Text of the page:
dinergrill

CSL/CTA Pullman 441 on Roosevelt Road, west of the Illinois Central station, circa the 1940s. Not sure what the bus is at rear.

CSL/CTA Pullman 441 on Roosevelt Road, west of the Illinois Central station, circa the 1940s. Not sure what the bus is at rear.

CSL/CTA 5357 at 63rd Place and Oak Park Avenue. As www.chicagrailfan.com notes, "The 63rd St. and the Argo streetcar routes were split at Oak Park Ave. And when the Argo streetcar route was replaced with the West 63rd bus route, the split point was relocated east to Narragansett Ave. Narragansett Ave. remained the split point after the main 63rd St. route was converted to buses. After opening of rapid transit line to Midway Airport, 63rd St. service restructured to terminate at Midway Airport terminal, with new route 63W operating west of Cicero Ave." Therefore, this picture cannot date later than April 11, 1948, when the Argo streetcar route was replaced by the route 63A bus. (Charles Able Photo)

CSL/CTA 5357 at 63rd Place and Oak Park Avenue. As http://www.chicagrailfan.com notes, “The 63rd St. and the Argo streetcar routes were split at Oak Park Ave. And when the Argo streetcar route was replaced with the West 63rd bus route, the split point was relocated east to Narragansett Ave. Narragansett Ave. remained the split point after the main 63rd St. route was converted to buses. After opening of rapid transit line to Midway Airport, 63rd St. service restructured to terminate at Midway Airport terminal, with new route 63W operating west of Cicero Ave.” Therefore, this picture cannot date later than April 11, 1948, when the Argo streetcar route was replaced by the route 63A bus. (Charles Able Photo)

This photo shows CSL work car N5 on December 27, 1940. (Max Miller Photo)

This photo shows CSL work car N5 on December 27, 1940. (Max Miller Photo)

On November 29, 1949 it was reported: "At least 14 persons were reported injured, one critically, when two streetcars crashed at a busy intersection on the south side this afternoon. Several pedestrians were among the injured." You can just barely see a CTA wrecker in the lower right corner of the picture. M. E. writes: "The smashup dated 29 November 1949 is at 63rd and Halsted, looking northwest at the Ace department store. About that store, I remember it was rather dowdy and had no air conditioning. It had lots of ceiling fans instead. So it was hot in summer. On the southwest corner was an SS Kresge dime store. In the window was a doughnut-making machine, which was probably 15 feet long, most of which was a chute in which the donuts took shape. The price was 3 cents per doughnut. Kresge was predecessor to K-Mart. On the southeast corner were small stores, the largest of which was a Stineway drug store. Notice the spelling: Stineway rather than Steinway as in pianos. On the northeast corner was a big Sears department store, with a Hillman's grocery in the basement. I think I heard once that this Sears was the largest in Chicago other than the downtown Sears at State and Van Buren."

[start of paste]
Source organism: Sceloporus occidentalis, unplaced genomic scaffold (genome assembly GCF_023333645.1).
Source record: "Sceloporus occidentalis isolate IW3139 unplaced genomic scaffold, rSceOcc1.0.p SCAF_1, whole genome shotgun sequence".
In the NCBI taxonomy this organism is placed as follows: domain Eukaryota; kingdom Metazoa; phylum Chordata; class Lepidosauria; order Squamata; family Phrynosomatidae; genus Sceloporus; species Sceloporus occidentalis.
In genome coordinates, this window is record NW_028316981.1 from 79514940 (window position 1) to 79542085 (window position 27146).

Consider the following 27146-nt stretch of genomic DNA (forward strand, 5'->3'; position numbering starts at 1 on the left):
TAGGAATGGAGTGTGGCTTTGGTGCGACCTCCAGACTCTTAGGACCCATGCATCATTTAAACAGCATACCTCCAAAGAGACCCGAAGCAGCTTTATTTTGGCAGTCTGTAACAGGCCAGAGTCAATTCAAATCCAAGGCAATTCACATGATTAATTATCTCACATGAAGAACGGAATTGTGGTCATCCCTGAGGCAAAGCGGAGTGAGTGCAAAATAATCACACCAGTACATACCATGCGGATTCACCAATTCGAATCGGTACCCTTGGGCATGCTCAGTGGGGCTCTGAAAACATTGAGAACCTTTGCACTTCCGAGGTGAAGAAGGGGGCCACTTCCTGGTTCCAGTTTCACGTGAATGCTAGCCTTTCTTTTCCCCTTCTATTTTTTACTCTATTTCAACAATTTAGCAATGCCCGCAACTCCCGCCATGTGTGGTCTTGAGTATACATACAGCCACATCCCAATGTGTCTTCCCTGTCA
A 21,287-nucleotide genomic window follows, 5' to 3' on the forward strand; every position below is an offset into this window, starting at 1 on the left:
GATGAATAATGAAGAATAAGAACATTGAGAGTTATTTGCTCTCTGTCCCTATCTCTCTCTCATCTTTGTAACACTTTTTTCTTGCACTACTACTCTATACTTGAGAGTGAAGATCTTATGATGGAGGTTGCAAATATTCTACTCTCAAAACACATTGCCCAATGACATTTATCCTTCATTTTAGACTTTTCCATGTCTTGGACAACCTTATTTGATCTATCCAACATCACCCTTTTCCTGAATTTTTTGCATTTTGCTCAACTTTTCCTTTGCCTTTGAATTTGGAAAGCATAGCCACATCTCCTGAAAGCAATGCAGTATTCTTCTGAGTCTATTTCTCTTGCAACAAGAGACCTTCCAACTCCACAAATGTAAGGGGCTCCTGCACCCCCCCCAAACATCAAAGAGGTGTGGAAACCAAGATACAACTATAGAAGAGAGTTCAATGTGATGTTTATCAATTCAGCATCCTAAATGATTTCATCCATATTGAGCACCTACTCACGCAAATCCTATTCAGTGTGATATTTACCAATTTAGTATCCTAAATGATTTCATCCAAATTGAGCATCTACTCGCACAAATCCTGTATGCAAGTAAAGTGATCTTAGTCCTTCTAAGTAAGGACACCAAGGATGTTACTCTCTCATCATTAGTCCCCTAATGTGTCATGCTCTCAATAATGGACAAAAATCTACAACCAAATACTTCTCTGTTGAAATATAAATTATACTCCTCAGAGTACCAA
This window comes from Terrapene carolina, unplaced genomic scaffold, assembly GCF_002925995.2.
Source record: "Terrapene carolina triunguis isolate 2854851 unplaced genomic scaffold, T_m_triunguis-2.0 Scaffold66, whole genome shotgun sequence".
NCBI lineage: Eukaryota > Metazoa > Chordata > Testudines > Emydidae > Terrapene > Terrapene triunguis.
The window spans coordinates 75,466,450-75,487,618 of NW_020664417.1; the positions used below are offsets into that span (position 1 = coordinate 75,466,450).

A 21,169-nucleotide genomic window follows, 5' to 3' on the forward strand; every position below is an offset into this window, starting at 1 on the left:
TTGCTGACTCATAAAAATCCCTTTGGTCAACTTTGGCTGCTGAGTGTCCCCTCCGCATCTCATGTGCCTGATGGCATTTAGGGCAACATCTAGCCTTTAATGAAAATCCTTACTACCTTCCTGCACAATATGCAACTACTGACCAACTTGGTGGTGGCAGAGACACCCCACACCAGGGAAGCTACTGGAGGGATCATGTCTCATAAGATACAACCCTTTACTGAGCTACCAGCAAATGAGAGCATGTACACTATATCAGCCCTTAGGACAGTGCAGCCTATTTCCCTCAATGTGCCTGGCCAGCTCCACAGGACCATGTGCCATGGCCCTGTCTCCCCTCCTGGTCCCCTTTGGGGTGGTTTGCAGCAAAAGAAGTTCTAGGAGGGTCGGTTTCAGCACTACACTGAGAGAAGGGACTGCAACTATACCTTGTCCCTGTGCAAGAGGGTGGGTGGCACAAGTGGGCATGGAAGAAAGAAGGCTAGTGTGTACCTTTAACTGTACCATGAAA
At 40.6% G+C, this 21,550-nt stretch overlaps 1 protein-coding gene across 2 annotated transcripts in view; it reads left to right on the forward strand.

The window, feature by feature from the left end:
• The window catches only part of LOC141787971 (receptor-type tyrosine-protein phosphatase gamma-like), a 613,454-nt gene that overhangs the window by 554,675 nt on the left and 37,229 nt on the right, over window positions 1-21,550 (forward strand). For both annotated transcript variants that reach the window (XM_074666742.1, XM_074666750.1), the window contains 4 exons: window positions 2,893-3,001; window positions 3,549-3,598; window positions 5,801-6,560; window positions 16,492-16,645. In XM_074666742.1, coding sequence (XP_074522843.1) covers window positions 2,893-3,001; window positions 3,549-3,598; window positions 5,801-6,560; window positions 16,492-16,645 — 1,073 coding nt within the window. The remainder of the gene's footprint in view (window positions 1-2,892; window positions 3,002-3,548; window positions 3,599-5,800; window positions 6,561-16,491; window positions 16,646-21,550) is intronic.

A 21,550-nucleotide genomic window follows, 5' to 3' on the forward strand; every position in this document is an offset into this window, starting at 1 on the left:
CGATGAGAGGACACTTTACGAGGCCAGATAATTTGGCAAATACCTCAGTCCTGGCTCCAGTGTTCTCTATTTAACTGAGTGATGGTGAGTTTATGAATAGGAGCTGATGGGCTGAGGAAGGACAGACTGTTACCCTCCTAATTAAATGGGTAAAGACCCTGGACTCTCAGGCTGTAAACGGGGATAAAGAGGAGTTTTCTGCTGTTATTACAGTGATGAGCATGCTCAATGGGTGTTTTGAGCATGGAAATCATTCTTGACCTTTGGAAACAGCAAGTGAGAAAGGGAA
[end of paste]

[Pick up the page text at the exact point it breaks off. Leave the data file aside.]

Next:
On November 29, 1949 it was reported: “At least 14 persons were reported injured, one critically, when two streetcars crashed at a busy intersection on the south side this afternoon. Several pedestrians were among the injured.” You can just barely see a CTA wrecker in the lower right corner of the picture.
M. E. writes: “The smashup dated 29 November 1949 is at 63rd and Halsted, looking northwest at the Ace department store. About that store, I remember it was rather dowdy and had no air conditioning. It had lots of ceiling fans instead. So it was hot in summer. On the southwest corner was an SS Kresge dime store. In the window was a doughnut-making machine, which was probably 15 feet long, most of which was a chute in which the donuts took shape. The price was 3 cents per doughnut. Kresge was predecessor to K-Mart. On the southeast corner were small stores, the largest of which was a Stineway drug store. Notice the spelling: Stineway rather than Steinway as in pianos. On the northeast corner was a big Sears department store, with a Hillman’s grocery in the basement. I think I heard once that this Sears was the largest in Chicago other than the downtown Sears at State and Van Buren.”